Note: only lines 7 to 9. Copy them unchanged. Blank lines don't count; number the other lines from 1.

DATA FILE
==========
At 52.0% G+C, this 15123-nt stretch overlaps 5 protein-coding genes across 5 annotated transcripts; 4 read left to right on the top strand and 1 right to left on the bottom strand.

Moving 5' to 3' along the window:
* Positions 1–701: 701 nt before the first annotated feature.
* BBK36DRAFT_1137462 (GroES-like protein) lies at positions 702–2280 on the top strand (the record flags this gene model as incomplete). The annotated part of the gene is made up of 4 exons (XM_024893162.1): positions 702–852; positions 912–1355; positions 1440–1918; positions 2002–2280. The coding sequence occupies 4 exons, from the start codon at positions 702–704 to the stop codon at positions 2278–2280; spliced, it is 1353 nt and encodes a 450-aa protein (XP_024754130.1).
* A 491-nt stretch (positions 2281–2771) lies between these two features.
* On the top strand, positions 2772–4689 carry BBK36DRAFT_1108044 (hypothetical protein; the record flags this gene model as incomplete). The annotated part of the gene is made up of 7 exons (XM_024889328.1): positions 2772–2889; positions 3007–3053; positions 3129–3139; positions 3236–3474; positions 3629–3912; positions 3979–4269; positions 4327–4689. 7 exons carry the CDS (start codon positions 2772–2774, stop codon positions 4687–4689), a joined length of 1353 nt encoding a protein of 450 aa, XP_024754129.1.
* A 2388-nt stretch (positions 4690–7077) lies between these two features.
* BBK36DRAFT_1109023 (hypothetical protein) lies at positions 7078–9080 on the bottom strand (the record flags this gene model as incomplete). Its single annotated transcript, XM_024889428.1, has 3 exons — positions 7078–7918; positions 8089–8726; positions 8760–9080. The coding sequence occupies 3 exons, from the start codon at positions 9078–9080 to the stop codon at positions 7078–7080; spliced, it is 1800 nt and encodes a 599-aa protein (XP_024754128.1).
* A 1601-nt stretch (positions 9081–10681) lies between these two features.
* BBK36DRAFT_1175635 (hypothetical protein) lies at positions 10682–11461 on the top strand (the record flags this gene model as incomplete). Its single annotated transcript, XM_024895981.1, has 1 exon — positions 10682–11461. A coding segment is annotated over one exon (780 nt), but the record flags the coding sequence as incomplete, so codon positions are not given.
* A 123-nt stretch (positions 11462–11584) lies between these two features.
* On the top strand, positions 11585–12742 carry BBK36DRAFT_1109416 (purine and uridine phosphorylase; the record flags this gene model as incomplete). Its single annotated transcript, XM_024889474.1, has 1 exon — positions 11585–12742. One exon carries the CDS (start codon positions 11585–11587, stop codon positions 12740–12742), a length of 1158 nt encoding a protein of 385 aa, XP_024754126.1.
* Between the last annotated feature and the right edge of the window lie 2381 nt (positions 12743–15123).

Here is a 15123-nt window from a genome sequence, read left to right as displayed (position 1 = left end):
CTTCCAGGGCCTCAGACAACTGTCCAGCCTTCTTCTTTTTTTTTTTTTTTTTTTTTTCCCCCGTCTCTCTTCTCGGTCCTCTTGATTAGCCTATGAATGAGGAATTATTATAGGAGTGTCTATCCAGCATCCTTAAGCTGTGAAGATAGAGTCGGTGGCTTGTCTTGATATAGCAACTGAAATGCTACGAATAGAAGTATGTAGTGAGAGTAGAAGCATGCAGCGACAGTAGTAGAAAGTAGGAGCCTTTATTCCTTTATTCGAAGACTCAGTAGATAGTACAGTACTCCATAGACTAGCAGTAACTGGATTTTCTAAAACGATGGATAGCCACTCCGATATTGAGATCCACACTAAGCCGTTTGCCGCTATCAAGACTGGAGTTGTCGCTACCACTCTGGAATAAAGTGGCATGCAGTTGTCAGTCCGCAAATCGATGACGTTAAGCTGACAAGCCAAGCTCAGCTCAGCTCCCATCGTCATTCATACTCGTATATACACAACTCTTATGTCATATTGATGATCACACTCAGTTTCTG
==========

* A 2388-nt stretch (positions 4690–7077) lies between these two features.
* BBK36DRAFT_1109023 (hypothetical protein) lies at positions 7078–9080 on the bottom strand (the record flags this gene model as incomplete). Its single annotated transcript, XM_024889428.1, has 3 exons — positions 7078–7918; positions 8089–8726; positions 8760–9080. The coding sequence occupies 3 exons, from the start codon at positions 9078–9080 to the stop codon at positions 7078–7080; spliced, it is 1800 nt and encodes a 599-aa protein (XP_024754128.1).
* A 1601-nt stretch (positions 9081–10681) lies between these two features.